6. I edited a book for a friend and it was really hard to do. She was hoping to publish and it wasn’t anywhere near ready. In fact, many parts didn’t make sense. I decided then that I would only edit for strangers for a lot of money!

  7. This was quite enjoyable! I am certainly not in any way a professional editor, but I frequently edit for my friends. I have lost count of the times I tell them that something simply feels off to me. As I take more writing classes, I’m learning to identify the problems in clear terminology, but I still trust my gut a lot!

  8. geanieroake

    Oh my, I wish I had an editor friend. Not hinting, just wishing. My initial proofreader is my hubby, and he finds some embarrassing stuff. Thank goodness he’s willing to read my historical romance manuscripts.

  9. Editing is definitely an interesting part of my job. Especially when you work with technical procedures written by engineers. πŸ™‚

  10. Editing is a hard job, yet somebody’s got to do it. *grins*
    “He told her to keep straight on, then turn to the rite.” πŸ˜‰

  11. I love this πŸ™‚ I had an example of someone wanting to write condescension and instead wrote condensation lol πŸ™‚ I hope you don’t mind my reblogging this. It’s good for us writers to know a good editor when we see one πŸ™‚

  12. Reblogged this on The Bard's Tale – A K Hinchey's Writing Blog and commented:
    Read this brilliant article πŸ™‚ I have to admit I’ve never laughed out loud as much. This is an example of a great editor with a keen eye and a good view of what we should look out for as a writer for when we need help πŸ™‚

  13. Smiles. Perhaps that is why I haven’t published anything in years. I like my writing and I don’t like anyone editing my content. Spelling, grammar, that’s totally different, but when editors take content or want to change content, as some do, if my story or article is changed, it simply isn’t mine anymore.

    • You raise a good point. That’s why I pointed out that diplomacy is needed. I feel that a good editor will want to keep to your original text as closely as possible, or suggest changes that will benefit what you’ve written. Maybe it comes down to that person and their motives.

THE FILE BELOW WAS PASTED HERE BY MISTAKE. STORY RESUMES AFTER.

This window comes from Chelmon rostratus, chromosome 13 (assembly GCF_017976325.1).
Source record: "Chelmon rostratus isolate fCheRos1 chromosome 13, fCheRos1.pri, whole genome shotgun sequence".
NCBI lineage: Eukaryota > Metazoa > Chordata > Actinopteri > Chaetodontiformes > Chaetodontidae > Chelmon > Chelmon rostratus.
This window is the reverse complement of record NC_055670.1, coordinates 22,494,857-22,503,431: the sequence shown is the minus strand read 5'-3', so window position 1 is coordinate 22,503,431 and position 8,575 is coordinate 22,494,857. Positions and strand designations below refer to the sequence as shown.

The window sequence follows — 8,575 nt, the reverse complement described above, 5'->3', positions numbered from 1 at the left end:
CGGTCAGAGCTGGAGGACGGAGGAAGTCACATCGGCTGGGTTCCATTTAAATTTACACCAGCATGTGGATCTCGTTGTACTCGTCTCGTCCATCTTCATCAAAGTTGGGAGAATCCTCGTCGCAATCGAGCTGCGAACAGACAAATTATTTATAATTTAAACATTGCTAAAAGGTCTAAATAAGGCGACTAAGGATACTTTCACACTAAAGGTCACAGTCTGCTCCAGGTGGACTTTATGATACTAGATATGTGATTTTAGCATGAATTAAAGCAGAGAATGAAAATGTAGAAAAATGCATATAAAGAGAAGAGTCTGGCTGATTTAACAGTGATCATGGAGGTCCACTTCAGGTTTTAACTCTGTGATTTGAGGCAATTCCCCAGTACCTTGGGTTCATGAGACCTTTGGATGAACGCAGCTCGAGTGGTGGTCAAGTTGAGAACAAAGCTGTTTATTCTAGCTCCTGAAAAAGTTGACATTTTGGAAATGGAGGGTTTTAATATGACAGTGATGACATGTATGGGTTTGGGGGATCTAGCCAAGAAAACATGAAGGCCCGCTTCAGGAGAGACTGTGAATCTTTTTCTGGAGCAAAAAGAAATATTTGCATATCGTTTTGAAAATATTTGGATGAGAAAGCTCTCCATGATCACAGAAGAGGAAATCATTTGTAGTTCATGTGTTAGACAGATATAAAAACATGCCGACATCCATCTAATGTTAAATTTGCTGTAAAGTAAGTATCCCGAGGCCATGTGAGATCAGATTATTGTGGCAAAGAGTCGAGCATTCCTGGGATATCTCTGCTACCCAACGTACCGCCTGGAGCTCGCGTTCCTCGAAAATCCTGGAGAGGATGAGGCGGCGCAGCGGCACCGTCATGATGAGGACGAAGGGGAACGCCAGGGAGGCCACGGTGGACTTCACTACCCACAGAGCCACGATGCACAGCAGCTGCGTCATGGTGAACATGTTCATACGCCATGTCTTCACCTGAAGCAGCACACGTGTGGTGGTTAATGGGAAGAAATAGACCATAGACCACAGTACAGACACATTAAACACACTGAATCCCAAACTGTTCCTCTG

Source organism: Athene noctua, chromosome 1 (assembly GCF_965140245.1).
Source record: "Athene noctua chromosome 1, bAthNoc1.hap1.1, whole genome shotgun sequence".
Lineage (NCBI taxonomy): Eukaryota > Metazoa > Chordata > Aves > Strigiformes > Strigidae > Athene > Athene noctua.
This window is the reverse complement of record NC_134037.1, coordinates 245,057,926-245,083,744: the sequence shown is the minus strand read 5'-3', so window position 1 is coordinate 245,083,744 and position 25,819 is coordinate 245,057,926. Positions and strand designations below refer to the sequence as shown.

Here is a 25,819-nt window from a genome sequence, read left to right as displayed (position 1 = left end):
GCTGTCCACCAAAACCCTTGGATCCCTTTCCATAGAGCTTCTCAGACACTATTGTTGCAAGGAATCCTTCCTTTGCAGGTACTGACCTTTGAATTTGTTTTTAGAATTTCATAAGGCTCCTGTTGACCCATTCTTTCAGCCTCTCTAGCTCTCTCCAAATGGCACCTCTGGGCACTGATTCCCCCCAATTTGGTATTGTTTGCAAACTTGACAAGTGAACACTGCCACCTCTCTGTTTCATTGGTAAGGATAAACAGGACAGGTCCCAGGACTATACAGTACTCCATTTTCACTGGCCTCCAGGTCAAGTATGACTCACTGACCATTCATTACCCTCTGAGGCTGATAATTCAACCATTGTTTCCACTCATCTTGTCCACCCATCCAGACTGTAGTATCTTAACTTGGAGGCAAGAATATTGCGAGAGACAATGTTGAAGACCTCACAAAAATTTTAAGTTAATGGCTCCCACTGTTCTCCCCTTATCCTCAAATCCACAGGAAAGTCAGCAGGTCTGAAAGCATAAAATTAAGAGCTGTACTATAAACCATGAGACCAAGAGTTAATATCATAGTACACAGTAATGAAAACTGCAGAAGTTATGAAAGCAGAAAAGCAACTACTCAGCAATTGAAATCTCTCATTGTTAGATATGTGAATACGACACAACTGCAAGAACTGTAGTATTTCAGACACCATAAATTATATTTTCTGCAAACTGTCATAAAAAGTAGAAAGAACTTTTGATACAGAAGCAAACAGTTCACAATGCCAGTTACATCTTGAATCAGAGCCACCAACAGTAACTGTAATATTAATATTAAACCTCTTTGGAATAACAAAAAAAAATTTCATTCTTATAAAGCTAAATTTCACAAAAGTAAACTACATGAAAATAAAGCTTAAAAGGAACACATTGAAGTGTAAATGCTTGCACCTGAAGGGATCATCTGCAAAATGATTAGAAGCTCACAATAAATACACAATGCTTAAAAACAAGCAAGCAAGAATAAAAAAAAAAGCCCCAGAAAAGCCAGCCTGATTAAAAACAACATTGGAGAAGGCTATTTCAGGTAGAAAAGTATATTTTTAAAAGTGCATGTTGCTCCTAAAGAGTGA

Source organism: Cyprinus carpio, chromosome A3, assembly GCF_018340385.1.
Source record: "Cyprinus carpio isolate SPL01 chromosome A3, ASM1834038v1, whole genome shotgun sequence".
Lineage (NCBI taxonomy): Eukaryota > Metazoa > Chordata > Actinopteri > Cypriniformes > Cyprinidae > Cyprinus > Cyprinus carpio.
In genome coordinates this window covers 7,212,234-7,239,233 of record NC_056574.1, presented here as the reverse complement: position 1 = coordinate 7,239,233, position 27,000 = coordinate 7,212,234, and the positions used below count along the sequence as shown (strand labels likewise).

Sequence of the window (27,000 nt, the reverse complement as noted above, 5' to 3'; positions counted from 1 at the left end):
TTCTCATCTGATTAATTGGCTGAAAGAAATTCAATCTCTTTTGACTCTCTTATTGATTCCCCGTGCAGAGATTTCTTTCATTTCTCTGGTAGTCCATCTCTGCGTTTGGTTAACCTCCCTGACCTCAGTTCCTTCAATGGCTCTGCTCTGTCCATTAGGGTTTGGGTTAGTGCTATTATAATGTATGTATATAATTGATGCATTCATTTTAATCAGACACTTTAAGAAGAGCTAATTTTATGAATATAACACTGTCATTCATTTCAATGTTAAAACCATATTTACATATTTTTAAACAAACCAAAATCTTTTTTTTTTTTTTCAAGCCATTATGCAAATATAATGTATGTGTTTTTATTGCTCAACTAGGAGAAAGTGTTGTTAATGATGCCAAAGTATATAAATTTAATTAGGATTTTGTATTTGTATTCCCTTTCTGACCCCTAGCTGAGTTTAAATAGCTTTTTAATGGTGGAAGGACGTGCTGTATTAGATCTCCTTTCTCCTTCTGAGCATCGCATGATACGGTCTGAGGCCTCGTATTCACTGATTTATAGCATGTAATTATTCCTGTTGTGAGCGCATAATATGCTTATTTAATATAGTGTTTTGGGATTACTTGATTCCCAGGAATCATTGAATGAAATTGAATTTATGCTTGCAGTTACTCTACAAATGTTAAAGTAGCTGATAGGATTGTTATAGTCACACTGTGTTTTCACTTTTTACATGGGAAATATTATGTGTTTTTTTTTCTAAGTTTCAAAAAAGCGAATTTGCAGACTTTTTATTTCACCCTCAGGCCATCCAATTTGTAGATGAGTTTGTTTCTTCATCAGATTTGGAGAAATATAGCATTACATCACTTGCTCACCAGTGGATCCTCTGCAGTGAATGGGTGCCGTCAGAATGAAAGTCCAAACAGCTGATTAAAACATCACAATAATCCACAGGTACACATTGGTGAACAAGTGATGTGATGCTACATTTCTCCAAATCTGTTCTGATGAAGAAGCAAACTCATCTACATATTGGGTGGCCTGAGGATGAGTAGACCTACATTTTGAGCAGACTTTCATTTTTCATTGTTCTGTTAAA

• True. Motives are important. Sometimes when it comes to telling a story, a line or two or even a whole paragraph can mean nothing to an editor but might mean the whole world to the author.

        I remember when I entered a photography contest once, a picture of a little baby with both hands in front of his eyes. And the “judge” of the contest make a remark that the picture would have been so much better had the hands not been in front of the eyes. Good call, or not?

        The whole point of the picture was that the infant was shielding his eyes from the glare of the incubator (which was not in the picture). Smiles. And it is examples like this, bits of a story, that might seem invisible to the average person, that are such very important bits of a very important story. Apologies for this long note. Smiles. Yes, diplomacy is needed and helpful to understanding, sometimes, the whole story. Ahh, we think alike, on some things. Thank you “Eagle-Eyed Editor”.

      • And smiles right back at you! Thanks for coming by and leaving your thoughts.

  14. Before I retired, I did much editing. Tough job at times. I learned in one grad class that to write well, sometimes you have to murder your children. Children in this case being your words, phrases, etc. Dianne

  15. ZZMike

    Back to a larger question: I almost always read in the Foreword or Preface to a “best seller:, in the “Thanks to…” section, “Thanks to my editor”.

    Why do major writers need editors? Doesn’t deathless prose drip freely from their pens?